Like Rey, de Reixach is slain by sniper fire, right before the young soldier’s eyes. Had he simply been stupid? Gone crazy? Or did he ride intentionally toward his death in an act of suicide disguised as valour? The question is simple enough, and the ambiguity of its answer mysterious enough, to drive a plot. But for Georges, the significance of de Reixach’s death has much more to do with the remarkable pose he strikes, like an heirloom from his nation’s past, that ‘dim figure against the light so that it looked as if he and his horse had been cast together out of one and the same material’.
The problem of understanding the war, for Simon, was equivalent to the problem of historiography. To impose a line or an arc upon time is, as Hayden White put it, to emplot the past – to make it tragic, romantic, epic, and so forth. Simon’s primary characteristic as a novelist – indeed that which made him an exemplary Nouveau Romancier and a rare jewel among Nobel Laureates when he received his prize in 1985 – was his desire to find and create other narrative shapes, ones which frustrated the closures of life and death, comedy and tragedy. Ones which allowed him to linger among the difficulties and the traps of storytelling as such.
In articles written and interviews given throughout his life, he was quick to explain that he constructed the narrative of The Flanders Road according to the shape of a three-leafed clover, or trefoil. That is, the narrative proceeds in three loops or lobes, each one beginning and ending at the same point, a motion which repeats itself in the manner of the uncanny: difference through repetition. We see this repetition most memorably in the image of a decomposing horse, which Georges and his infantry-mates encounter three times in the course of their travails within the blasted landscapes of the Ardennes. The horse, ‘no longer anything now but a vague heap of limbs, of dead meat, of skin and sticky hair, three-quarters covered in mud’, is both there and not there, both at the end of its life and at the beginning of its recomposition into earth, both ‘horse’ and ‘what had been a horse’, lying dead with its legs in a foetal position, as if about to be born.
The idea that the soldiers do not reach the end of their route, but rather constantly return to the intersection of the end of one loop and the beginning of another, is one that ramifies through Georges’s (and, by extension, Simon’s) interrogation of history’s emplotment. If history is conceived as a kind of eternal recurrence, as repetition with a difference, what do such repetitions offer us? The novel does not quite provide an answer. What they don’t offer us, to be certain, is progress. This is embodied by the figure of de Reixach himself. He is in fact related to Georges through the latter’s mother, Sabine, whose letter explaining the relation de Reixach holds in his hand at the start of the novel. Georges grew up contemplating a portrait that once hung in his home depicting de Reixach’s (and, thus, his own) ancestor, a man who lived during the French Revolution, admired Rousseau, and voted to execute King Louis XVI. As a revolutionary, de Reixach’s ancestor dropped his noble particle, becoming, simply, Reixach. He, too, died by apparent suicide: after commanding a Napoleonic regiment as a cavalry officer in the disastrous failure of the Peninsular War (1808-1814), Reixach returned home and was soon after found dead from a bullet wound to the head. Two French military disasters, two suicides, separated by more than a century, and, seemingly, no lessons precipitated by history.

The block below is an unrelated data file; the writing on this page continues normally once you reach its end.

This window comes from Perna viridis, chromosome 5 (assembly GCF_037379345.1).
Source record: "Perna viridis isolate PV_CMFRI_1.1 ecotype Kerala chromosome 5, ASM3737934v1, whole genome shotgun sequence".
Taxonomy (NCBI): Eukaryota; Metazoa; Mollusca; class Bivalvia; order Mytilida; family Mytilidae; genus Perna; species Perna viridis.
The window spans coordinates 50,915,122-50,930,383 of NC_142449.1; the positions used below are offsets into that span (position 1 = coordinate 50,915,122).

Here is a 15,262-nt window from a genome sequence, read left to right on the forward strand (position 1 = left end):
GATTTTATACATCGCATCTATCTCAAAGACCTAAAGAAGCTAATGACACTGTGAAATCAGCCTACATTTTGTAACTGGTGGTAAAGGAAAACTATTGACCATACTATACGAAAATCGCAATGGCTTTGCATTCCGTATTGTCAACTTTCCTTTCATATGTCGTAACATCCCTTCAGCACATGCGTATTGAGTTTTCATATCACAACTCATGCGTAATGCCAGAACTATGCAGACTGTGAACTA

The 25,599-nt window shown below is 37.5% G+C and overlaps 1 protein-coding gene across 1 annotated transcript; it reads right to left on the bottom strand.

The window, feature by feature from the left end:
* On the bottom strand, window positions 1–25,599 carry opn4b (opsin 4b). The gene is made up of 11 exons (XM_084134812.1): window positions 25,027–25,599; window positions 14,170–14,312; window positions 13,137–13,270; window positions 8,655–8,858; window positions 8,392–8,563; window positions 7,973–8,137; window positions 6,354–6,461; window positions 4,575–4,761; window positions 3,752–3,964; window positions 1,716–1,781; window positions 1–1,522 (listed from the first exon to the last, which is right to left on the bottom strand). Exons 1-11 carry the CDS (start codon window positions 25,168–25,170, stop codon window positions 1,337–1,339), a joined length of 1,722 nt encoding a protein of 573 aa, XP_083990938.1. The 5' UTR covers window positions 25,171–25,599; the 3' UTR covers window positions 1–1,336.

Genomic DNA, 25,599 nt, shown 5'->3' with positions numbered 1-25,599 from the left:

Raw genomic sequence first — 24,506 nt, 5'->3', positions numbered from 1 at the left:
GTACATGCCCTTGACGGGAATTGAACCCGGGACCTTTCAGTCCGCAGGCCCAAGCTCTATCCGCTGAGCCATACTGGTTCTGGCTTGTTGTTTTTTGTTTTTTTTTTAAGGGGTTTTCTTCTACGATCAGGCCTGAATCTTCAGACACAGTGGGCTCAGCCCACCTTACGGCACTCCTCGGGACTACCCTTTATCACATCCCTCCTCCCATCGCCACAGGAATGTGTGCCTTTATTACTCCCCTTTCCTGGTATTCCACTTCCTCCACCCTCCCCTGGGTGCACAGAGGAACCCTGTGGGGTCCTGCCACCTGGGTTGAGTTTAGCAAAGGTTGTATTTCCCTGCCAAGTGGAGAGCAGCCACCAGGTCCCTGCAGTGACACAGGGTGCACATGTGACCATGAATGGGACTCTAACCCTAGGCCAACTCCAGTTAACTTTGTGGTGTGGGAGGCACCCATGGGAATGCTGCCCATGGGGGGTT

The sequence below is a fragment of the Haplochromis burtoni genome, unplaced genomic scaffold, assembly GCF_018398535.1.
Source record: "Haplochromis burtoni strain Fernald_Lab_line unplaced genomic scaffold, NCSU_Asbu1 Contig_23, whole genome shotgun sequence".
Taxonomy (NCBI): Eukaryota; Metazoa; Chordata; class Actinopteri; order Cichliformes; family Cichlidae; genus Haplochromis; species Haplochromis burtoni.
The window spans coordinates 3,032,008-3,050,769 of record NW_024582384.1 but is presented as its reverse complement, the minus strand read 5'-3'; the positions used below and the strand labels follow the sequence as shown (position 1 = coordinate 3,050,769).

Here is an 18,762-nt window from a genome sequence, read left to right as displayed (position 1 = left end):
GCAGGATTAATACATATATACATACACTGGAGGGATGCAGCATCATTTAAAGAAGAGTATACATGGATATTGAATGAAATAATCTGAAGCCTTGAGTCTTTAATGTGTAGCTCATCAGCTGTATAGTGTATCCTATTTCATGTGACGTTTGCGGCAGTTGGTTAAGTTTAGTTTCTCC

With each repetition, in fact, Georges grows more uncertain. As he seeks out and seduces de Reixach’s wife, Corinne, in order to find answers about what really happened to the captain, he comes to believe that perhaps de Reixach killed himself because of Corinne’s past infidelities. He wonders, in turn, whether the same might have been true for his ancestor, or whether the latter case was not a suicide at all, but a homicide committed by his wife’s lover. Was it the war, then, love of country and the pain of national defeat, that brought both men to their deaths? Or was it something much more personal? The possible emplotments begin to multiply as George narrates them, and as Simon writes them, coagulating without cohering.
In an essay for a conference volume exploring the works of the Nouveau Roman, Simon writes that The Flanders Road follows ‘the horsemen in their wandering (or the narrator wandering in a forest of images)’. As with many of Simon’s parentheticals, this one is more significant than the main text alongside which it appears. The looping motion of the horsemen reverberates across narratological layers, passing from performed action to Georges’s attempt at historiography. This is mirrored in the novel’s unexplained shifts between the first- and third-person perspectives: we begin with an ‘I’, telling of the letter in de Reixach’s hand, and then, at first sight of the decomposing horse, the ‘I’ becomes ‘Georges’, indicating that the narrating subject has become estranged from himself, and therefore from the events being narrated, i.e., the past. (In an essay on the novel, Merleau-Ponty credits Simon with inventing an ‘intermediate person’, a narrator both there and nowhere.)